Foul odor likely near affected sewage treatment plants

Credit: City of Charlotte

The image below depicts the vehicle type that was likely used to illegally dump chemicals into the sewer system. The pictured vehicle is typically used to siphon and extract liquid waste. CMPD does not have a definite description of the actual vehicle used in the criminal activity at this time.


by TONY BURBECK / NBC Charlotte

Bio | Email | Follow: @TonyWCNC

Posted on February 10, 2014 at 6:30 PM

Updated Monday, Feb 10 at 8:01 PM

CHARLOTTE, N.C. -- Officials say cleaning up two chemical spills which were both contained at CMUD wastewater treatment plants could take weeks and involve unpleasant odors for folks who live nearby.

The first was an illegal chemical dump of 3-5,000 gallons of toxic PCBs into a grease trap behind a Food Lion on West Sugar Creek Road and WT Harris Boulevard last week.

Those pipes lead straight to the Mallard Creek Wastewater Treatment Plant.  Employees noticed a sheen on the water and directed the incoming contamination to a holding area.

A second incident happened Saturday, when employees at the Sugar Creek Wastewater Treatment Plant spotted contamination. It turned out to be ethanol, possibly from a fuel spill, and did not contain PCBs, officials said.  

Authorities do not believe the two are connected. Neither affected drinking water or posed a public health threat.

Water testing remained a top priority Monday, with officials saying test results show levels are improving.  

"This is nasty stuff; it's very harmful, and we don't want to increase the risk of anyone's exposure to it," CMUD Director Barry Gullet said.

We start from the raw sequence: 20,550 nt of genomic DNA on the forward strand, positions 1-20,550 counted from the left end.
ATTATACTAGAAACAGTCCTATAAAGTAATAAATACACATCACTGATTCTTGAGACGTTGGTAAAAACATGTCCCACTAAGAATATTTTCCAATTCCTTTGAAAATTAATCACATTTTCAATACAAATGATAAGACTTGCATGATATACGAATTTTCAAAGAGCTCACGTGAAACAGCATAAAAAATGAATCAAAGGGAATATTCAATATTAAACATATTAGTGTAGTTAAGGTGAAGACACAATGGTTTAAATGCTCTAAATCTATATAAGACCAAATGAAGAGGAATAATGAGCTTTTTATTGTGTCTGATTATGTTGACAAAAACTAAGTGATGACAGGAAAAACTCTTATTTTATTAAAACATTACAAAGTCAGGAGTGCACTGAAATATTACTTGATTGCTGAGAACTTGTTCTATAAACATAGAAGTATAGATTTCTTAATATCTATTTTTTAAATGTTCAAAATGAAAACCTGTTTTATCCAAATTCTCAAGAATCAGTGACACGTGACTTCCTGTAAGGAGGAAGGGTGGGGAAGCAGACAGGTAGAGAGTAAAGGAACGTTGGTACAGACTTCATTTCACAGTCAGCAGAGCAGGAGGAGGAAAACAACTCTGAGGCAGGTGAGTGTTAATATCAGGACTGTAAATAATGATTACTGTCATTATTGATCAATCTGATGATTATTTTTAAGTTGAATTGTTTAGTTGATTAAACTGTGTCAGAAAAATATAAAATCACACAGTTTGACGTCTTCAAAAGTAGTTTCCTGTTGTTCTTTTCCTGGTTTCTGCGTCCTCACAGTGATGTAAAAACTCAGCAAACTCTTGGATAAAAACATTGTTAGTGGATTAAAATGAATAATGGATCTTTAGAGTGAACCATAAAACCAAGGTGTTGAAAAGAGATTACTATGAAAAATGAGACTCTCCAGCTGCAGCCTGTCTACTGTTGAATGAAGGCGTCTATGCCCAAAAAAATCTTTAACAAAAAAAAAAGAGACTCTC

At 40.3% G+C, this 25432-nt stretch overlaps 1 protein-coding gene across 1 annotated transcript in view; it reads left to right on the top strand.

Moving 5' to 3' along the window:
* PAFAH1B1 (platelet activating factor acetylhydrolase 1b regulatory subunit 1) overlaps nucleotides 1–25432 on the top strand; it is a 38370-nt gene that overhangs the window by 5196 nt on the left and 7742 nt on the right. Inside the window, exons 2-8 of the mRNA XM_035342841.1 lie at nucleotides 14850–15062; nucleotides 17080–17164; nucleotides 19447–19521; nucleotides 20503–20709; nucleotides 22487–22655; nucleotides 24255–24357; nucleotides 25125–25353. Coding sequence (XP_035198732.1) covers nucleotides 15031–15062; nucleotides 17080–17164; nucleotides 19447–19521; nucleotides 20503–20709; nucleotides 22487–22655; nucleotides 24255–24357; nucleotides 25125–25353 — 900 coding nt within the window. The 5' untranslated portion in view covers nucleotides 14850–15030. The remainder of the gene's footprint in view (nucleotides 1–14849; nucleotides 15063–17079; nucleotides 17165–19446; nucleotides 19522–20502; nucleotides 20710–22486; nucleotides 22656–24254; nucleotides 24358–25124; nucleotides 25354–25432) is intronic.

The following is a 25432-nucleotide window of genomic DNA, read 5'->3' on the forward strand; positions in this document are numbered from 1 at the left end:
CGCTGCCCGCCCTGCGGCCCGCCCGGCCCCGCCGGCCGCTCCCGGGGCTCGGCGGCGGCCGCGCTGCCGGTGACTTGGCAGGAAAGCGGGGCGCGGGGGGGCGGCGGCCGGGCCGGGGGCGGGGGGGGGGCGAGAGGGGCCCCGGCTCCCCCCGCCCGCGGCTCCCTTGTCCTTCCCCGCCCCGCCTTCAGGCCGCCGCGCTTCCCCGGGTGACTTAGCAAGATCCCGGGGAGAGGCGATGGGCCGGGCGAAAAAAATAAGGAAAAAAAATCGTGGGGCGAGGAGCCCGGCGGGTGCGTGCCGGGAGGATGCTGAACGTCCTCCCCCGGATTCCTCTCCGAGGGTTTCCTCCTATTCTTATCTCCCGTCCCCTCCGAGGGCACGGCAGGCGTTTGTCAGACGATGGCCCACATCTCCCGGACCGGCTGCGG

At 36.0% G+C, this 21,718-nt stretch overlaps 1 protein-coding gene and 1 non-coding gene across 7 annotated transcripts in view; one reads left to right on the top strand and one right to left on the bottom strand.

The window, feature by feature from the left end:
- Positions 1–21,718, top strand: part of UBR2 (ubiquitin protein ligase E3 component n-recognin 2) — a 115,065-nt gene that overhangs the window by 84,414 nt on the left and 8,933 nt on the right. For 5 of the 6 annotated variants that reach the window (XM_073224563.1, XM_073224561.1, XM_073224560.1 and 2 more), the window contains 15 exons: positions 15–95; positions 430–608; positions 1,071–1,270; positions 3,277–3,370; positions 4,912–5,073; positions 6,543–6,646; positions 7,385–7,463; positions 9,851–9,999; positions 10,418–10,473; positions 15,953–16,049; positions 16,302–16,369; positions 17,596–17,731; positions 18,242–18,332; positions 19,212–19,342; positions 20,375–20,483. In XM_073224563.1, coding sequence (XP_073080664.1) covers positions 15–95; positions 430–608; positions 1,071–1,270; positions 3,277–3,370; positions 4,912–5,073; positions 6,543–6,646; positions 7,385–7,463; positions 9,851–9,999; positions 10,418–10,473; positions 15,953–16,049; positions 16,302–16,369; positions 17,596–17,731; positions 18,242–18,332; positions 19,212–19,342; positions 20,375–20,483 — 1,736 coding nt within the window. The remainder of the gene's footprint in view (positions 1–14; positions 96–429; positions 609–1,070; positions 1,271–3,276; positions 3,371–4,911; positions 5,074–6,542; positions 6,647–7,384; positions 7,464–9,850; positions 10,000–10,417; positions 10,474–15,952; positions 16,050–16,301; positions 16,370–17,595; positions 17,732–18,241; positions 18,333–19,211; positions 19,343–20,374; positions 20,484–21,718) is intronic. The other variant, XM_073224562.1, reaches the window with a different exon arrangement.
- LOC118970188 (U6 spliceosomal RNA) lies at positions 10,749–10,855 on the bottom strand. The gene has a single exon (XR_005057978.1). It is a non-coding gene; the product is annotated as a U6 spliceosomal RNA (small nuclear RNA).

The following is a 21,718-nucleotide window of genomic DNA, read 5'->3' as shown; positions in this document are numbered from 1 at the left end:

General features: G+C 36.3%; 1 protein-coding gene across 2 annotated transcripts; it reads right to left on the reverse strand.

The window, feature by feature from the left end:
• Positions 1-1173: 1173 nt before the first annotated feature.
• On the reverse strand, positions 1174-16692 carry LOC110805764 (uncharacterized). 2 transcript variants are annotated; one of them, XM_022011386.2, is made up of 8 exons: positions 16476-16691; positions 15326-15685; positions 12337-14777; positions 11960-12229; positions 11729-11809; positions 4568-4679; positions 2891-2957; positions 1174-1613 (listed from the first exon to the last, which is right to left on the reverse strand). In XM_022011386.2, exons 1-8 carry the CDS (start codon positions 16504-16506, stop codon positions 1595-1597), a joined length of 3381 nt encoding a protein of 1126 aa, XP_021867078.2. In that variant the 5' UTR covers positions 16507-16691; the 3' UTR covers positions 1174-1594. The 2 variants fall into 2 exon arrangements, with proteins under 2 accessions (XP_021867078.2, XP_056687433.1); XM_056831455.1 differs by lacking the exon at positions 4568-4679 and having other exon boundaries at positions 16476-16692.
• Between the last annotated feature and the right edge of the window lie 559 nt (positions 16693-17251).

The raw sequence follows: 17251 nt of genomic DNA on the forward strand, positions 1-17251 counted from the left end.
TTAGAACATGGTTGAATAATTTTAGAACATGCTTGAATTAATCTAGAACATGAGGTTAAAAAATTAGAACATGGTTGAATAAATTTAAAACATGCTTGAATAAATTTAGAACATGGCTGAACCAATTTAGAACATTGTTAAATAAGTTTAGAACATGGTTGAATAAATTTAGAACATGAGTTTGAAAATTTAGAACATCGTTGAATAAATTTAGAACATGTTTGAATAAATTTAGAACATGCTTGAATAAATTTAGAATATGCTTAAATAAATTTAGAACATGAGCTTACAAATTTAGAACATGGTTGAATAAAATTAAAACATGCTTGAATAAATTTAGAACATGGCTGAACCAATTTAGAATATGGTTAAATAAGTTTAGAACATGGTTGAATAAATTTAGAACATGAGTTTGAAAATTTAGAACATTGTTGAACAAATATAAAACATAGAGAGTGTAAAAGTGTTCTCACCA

Crews were still working behind the Food Lion Monday morning clearing the PCBs from a grease trap.

The culprits are believed to be driving a large commercial truck with a large plastic tank on the back. No one has been arrested.

The cleanup is expected to take a while. Gullett said different chemicals require different disposal methods.

"We're still working on determining what it's going to take to clean this up. We have a lot of different types of contamination," Gullett said.

We learned crews used their noses to track the PCB spill back to the grease trap behind the Food Lion nearly 10 miles away from wastewater treatment plant. The chemicals give off a distinct smell.

Doris McClodden lives a mile away from the Mallard Creek Wastewater Treatment Plant. Officials say, unfortunately, folks who live near both plants are going to smell an odor as the focus shifts to removal.

"I don't want to smell nothing smelling that bad. It will turn my stomach and give me a headache," McClodden said, "It is what it is; we're going to be affected by it, have to deal with a bad smell."

CMUD is working with businesses to keep their eyes or even security cameras on grease traps, like the one that had the PCBs poured into it.

There are about 4000 of those grease traps all over town, Gullett said.